Focussing and concentrating on a beautific image, a new lover, anything awesome, is easy. But i find focussing single pointed on something which has no emotional or spiritual meaning, is pointless and i get bored. I don't enjoy meditating with concentration and will power, maybe you do.
If you already have an effective method to contain your thoughts and relax in body and mind, then what i'm suggesting with broadband sensing and body awareness, shouldn't hinder or harm that in any way. Please continue to use your basic method, but consider using broadband sensing and body awareness in a secondary role. You can build them together however you want, and the following exercise may be totally irrelevant for you.
A FLEXIBLE ROUTINE
I need some sort of basic routine, and i have a number of different exercises which have developed over the years. I use them flexibly never knowing how a meditation will develop. This slowly moving, set of exercises, gives me something peaceful to do, it's practical. Also, i find the element of creativity (instead of a fixed routine) keeps me interested, so i enjoy doing it, so i keep on doing it.
COUNTING WITH BREATHS
I use my breath as a counting measure. I count sequences such as feet, hips, shoulders, hands, belly, chest, neck, head, at each step thinking "conscious I breath in, letting go I breath out". I started doing this almost 50 years ago, so it's my habit, i'm not saying it's the best way.
One breath at each focal point gives me a slow rhythm with enough movement to be interesting. It gives me something slow and peaceful to do. It's practical.
Repeat the sequence if you want to intensify the sensation. But i wouldn't generally advise a third repeat because then the possibility of needing will power to concentrate arises, - it depends on the individual.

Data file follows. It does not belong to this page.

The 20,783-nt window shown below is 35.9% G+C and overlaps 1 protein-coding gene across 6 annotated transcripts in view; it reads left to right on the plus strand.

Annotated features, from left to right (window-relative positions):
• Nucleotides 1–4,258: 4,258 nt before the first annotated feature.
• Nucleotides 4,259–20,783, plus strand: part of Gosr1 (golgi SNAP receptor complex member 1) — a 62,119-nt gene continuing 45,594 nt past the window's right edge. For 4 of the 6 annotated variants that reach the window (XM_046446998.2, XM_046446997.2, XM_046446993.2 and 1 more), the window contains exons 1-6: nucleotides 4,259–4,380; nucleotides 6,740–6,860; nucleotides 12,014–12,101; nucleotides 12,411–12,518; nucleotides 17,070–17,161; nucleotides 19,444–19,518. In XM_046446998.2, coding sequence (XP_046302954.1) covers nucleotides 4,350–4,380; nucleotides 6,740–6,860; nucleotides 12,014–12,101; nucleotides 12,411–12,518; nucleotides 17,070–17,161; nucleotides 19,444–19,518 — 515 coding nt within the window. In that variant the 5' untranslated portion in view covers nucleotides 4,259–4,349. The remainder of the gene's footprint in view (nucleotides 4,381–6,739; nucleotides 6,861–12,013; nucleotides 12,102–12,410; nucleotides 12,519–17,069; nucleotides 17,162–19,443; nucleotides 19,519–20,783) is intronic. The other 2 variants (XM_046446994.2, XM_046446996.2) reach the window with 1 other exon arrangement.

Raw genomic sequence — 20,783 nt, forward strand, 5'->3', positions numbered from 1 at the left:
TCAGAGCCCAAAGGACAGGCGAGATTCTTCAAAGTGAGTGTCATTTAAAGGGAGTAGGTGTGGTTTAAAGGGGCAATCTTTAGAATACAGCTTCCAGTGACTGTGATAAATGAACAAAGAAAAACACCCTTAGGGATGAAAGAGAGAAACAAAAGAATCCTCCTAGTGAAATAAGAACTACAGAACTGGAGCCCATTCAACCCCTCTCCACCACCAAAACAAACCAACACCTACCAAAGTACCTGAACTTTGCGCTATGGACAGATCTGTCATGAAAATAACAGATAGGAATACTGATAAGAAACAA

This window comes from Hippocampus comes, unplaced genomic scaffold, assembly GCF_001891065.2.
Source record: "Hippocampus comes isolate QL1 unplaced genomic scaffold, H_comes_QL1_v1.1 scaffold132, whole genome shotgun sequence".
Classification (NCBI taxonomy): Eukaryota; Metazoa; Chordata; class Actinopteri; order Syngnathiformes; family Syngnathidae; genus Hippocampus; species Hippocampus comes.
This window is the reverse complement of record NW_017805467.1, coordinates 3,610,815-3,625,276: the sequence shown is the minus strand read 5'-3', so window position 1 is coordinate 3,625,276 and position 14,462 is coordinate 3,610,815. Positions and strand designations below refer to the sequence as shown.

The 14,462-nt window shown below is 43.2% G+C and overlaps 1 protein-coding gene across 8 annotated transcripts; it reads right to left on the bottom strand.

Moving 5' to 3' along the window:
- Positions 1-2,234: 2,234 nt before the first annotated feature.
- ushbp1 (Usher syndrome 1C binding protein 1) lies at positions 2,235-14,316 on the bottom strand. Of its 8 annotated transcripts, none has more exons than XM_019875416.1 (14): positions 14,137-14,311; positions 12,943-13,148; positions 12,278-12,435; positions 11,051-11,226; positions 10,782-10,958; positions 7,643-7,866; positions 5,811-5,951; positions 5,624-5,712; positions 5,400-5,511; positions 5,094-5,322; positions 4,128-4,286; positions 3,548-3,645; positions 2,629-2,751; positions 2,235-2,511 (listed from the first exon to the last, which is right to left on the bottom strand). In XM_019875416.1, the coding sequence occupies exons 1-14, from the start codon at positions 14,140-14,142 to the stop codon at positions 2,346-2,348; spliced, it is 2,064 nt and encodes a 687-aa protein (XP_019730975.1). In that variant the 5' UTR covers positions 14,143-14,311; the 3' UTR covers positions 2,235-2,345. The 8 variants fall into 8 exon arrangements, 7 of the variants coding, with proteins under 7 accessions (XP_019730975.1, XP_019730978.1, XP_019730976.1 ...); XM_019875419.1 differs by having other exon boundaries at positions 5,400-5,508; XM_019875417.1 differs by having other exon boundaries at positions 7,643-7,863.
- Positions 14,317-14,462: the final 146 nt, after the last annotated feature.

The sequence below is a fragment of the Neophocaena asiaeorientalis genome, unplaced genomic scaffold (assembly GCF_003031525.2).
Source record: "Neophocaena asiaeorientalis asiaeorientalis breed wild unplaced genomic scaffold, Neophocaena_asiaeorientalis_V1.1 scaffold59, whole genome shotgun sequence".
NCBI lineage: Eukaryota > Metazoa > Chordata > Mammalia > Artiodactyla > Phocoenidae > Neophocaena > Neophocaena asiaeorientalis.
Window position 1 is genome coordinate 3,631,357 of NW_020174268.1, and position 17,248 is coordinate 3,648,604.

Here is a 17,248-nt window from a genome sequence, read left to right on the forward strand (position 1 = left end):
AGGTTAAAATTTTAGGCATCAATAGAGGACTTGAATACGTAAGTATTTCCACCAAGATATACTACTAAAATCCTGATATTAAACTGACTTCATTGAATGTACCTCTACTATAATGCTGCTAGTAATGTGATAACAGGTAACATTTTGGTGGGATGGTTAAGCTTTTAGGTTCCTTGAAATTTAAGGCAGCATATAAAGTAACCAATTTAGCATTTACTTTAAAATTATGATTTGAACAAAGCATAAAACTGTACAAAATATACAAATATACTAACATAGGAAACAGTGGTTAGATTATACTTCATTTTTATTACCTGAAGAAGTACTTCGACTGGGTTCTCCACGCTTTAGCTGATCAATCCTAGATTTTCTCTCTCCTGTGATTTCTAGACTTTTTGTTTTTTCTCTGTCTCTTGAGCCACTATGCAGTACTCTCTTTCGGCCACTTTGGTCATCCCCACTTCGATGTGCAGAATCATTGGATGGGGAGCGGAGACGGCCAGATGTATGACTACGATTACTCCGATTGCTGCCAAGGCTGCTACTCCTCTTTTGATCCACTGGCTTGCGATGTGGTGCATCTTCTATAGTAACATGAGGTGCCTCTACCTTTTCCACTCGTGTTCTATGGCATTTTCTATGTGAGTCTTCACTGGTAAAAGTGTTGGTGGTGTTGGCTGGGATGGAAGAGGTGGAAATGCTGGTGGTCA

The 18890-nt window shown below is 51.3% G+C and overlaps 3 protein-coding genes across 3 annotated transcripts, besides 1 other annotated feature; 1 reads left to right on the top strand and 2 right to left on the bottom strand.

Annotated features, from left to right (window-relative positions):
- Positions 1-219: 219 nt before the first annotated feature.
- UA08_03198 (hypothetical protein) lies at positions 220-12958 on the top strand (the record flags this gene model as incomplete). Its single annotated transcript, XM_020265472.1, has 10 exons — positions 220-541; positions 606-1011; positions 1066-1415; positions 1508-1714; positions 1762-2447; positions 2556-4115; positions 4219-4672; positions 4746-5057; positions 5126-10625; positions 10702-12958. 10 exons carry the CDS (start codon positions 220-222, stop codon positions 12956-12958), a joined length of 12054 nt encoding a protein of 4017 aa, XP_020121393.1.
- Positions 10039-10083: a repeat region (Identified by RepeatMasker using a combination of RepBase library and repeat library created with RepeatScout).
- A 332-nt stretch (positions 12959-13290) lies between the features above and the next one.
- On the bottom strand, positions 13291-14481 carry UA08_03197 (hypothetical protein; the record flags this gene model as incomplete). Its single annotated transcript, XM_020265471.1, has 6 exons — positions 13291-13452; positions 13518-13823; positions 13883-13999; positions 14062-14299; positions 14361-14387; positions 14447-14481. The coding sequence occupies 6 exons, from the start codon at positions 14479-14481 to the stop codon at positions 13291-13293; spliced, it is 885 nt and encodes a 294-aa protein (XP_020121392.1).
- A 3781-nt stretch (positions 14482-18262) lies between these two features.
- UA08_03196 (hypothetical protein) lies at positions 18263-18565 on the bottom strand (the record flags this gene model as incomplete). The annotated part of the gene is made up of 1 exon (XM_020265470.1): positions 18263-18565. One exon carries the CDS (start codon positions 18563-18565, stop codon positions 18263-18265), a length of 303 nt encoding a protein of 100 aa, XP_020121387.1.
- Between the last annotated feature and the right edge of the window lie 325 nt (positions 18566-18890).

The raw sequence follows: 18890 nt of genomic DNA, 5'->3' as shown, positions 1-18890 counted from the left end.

Then come back to whole body breathing, for a few breath-body cycles.
Give yourself 3 or 4 breath-body sequences just to daydream, just to see how it feels to have an 'organised' and time-limited daydream ..
The experience and success of whole body breathing depends on if you are in any way physically restricted or stiff (e.g. through sitting or injury) or emotionally blocked with stress and tension. 'Being conscious and letting go' can be focussed on any body stiffness as a natural healing technique, at the least as an inner massage. Use your imagination in any way you want to heal stiffness ...
Then come back again to the whole breath-body and this time combine it with listening and, with the eyes closed, seeing light.
Even without reading Chapter 6, you could start to include a rudimentary exercise on taste and smell in your sequences. Counting one breath each, being aware of: tastes, smells, light, and sounds.
Now you could repeat the feet, hips, shoulder, hands etc. exercise again with fresh energy.
Then be conscious again of the whole breath-body for a few breaths.
Whatever you do, please DON'T follow the above instructions exactly. Be flexible, do what you feel is good. It will probably work best if you just stop reading now, and for 10 minutes do whatever you can remember.
Appendix B has additional ideas. The above is as good a start as i can imagine at present.